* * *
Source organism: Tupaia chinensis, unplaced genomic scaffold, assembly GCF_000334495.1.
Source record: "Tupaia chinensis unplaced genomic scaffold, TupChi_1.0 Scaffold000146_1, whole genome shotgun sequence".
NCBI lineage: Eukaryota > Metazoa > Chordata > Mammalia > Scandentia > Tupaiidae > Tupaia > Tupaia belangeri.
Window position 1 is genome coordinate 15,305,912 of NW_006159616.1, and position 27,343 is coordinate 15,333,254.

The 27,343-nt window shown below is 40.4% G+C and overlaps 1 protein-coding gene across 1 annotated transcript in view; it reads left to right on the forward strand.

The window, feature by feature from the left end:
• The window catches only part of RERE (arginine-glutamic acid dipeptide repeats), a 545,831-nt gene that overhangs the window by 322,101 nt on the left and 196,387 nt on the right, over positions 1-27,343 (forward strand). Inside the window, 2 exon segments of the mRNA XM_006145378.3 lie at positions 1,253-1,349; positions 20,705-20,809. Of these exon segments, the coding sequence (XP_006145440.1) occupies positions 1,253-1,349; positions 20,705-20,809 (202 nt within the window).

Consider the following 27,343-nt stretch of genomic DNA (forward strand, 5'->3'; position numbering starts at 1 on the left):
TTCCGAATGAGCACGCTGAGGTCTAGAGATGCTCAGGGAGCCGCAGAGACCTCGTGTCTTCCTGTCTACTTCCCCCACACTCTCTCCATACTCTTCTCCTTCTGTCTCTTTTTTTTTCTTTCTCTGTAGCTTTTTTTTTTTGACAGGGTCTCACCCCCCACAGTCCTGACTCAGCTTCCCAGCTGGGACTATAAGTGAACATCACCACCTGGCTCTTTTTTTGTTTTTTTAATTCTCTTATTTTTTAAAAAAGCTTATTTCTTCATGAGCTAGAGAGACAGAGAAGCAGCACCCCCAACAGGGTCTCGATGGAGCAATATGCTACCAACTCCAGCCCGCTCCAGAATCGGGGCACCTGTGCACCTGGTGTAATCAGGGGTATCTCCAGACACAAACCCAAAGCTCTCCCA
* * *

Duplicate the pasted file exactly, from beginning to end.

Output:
Source organism: Tupaia chinensis, unplaced genomic scaffold, assembly GCF_000334495.1.
Source record: "Tupaia chinensis unplaced genomic scaffold, TupChi_1.0 Scaffold000146_1, whole genome shotgun sequence".
NCBI lineage: Eukaryota > Metazoa > Chordata > Mammalia > Scandentia > Tupaiidae > Tupaia > Tupaia belangeri.
Window position 1 is genome coordinate 15,305,912 of NW_006159616.1, and position 27,343 is coordinate 15,333,254.

The 27,343-nt window shown below is 40.4% G+C and overlaps 1 protein-coding gene across 1 annotated transcript in view; it reads left to right on the forward strand.

The window, feature by feature from the left end:
• The window catches only part of RERE (arginine-glutamic acid dipeptide repeats), a 545,831-nt gene that overhangs the window by 322,101 nt on the left and 196,387 nt on the right, over positions 1-27,343 (forward strand). Inside the window, 2 exon segments of the mRNA XM_006145378.3 lie at positions 1,253-1,349; positions 20,705-20,809. Of these exon segments, the coding sequence (XP_006145440.1) occupies positions 1,253-1,349; positions 20,705-20,809 (202 nt within the window).

Consider the following 27,343-nt stretch of genomic DNA (forward strand, 5'->3'; position numbering starts at 1 on the left):
TTCCGAATGAGCACGCTGAGGTCTAGAGATGCTCAGGGAGCCGCAGAGACCTCGTGTCTTCCTGTCTACTTCCCCCACACTCTCTCCATACTCTTCTCCTTCTGTCTCTTTTTTTTTCTTTCTCTGTAGCTTTTTTTTTTTGACAGGGTCTCACCCCCCACAGTCCTGACTCAGCTTCCCAGCTGGGACTATAAGTGAACATCACCACCTGGCTCTTTTTTTGTTTTTTTAATTCTCTTATTTTTTAAAAAAGCTTATTTCTTCATGAGCTAGAGAGACAGAGAAGCAGCACCCCCAACAGGGTCTCGATGGAGCAATATGCTACCAACTCCAGCCCGCTCCAGAATCGGGGCACCTGTGCACCTGGTGTAATCAGGGGTATCTCCAGACACAAACCCAAAGCTCTCCCA